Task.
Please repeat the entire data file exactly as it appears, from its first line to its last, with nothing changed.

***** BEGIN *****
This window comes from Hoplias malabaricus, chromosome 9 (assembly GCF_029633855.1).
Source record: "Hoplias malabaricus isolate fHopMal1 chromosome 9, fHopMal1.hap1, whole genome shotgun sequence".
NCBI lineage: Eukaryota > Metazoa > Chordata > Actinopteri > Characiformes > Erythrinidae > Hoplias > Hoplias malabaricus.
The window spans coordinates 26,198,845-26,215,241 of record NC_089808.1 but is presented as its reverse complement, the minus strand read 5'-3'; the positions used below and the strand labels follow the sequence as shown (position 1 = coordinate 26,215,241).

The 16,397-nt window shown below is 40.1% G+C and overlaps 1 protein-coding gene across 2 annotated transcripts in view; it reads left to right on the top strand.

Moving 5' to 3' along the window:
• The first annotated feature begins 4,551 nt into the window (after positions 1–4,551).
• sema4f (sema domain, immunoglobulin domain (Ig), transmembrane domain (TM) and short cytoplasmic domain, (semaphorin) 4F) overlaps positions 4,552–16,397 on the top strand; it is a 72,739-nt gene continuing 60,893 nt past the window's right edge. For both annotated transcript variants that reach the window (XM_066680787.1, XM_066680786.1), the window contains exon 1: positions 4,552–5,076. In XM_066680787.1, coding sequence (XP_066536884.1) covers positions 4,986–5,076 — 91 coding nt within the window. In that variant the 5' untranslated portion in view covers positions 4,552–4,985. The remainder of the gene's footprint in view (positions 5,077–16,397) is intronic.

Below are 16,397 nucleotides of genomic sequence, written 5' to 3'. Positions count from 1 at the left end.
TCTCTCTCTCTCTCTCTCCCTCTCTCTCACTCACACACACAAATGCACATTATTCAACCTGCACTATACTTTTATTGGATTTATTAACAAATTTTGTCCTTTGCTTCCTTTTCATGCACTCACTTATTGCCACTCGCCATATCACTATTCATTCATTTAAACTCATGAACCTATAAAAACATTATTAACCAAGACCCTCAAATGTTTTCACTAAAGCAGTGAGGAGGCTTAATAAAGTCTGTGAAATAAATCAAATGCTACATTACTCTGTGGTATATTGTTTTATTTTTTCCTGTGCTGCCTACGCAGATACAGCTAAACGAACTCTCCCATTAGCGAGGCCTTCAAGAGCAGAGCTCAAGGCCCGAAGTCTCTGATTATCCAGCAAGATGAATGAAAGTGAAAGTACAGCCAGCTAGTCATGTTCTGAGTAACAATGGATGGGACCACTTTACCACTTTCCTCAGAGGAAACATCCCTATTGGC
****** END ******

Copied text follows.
This window comes from Hoplias malabaricus, chromosome 9 (assembly GCF_029633855.1).
Source record: "Hoplias malabaricus isolate fHopMal1 chromosome 9, fHopMal1.hap1, whole genome shotgun sequence".
NCBI lineage: Eukaryota > Metazoa > Chordata > Actinopteri > Characiformes > Erythrinidae > Hoplias > Hoplias malabaricus.
The window spans coordinates 26,198,845-26,215,241 of record NC_089808.1 but is presented as its reverse complement, the minus strand read 5'-3'; the positions used below and the strand labels follow the sequence as shown (position 1 = coordinate 26,215,241).

The 16,397-nt window shown below is 40.1% G+C and overlaps 1 protein-coding gene across 2 annotated transcripts in view; it reads left to right on the top strand.

Moving 5' to 3' along the window:
• The first annotated feature begins 4,551 nt into the window (after positions 1–4,551).
• sema4f (sema domain, immunoglobulin domain (Ig), transmembrane domain (TM) and short cytoplasmic domain, (semaphorin) 4F) overlaps positions 4,552–16,397 on the top strand; it is a 72,739-nt gene continuing 60,893 nt past the window's right edge. For both annotated transcript variants that reach the window (XM_066680787.1, XM_066680786.1), the window contains exon 1: positions 4,552–5,076. In XM_066680787.1, coding sequence (XP_066536884.1) covers positions 4,986–5,076 — 91 coding nt within the window. In that variant the 5' untranslated portion in view covers positions 4,552–4,985. The remainder of the gene's footprint in view (positions 5,077–16,397) is intronic.

Below are 16,397 nucleotides of genomic sequence, written 5' to 3'. Positions count from 1 at the left end.
TCTCTCTCTCTCTCTCTCCCTCTCTCTCACTCACACACACAAATGCACATTATTCAACCTGCACTATACTTTTATTGGATTTATTAACAAATTTTGTCCTTTGCTTCCTTTTCATGCACTCACTTATTGCCACTCGCCATATCACTATTCATTCATTTAAACTCATGAACCTATAAAAACATTATTAACCAAGACCCTCAAATGTTTTCACTAAAGCAGTGAGGAGGCTTAATAAAGTCTGTGAAATAAATCAAATGCTACATTACTCTGTGGTATATTGTTTTATTTTTTCCTGTGCTGCCTACGCAGATACAGCTAAACGAACTCTCCCATTAGCGAGGCCTTCAAGAGCAGAGCTCAAGGCCCGAAGTCTCTGATTATCCAGCAAGATGAATGAAAGTGAAAGTACAGCCAGCTAGTCATGTTCTGAGTAACAATGGATGGGACCACTTTACCACTTTCCTCAGAGGAAACATCCCTATTGGC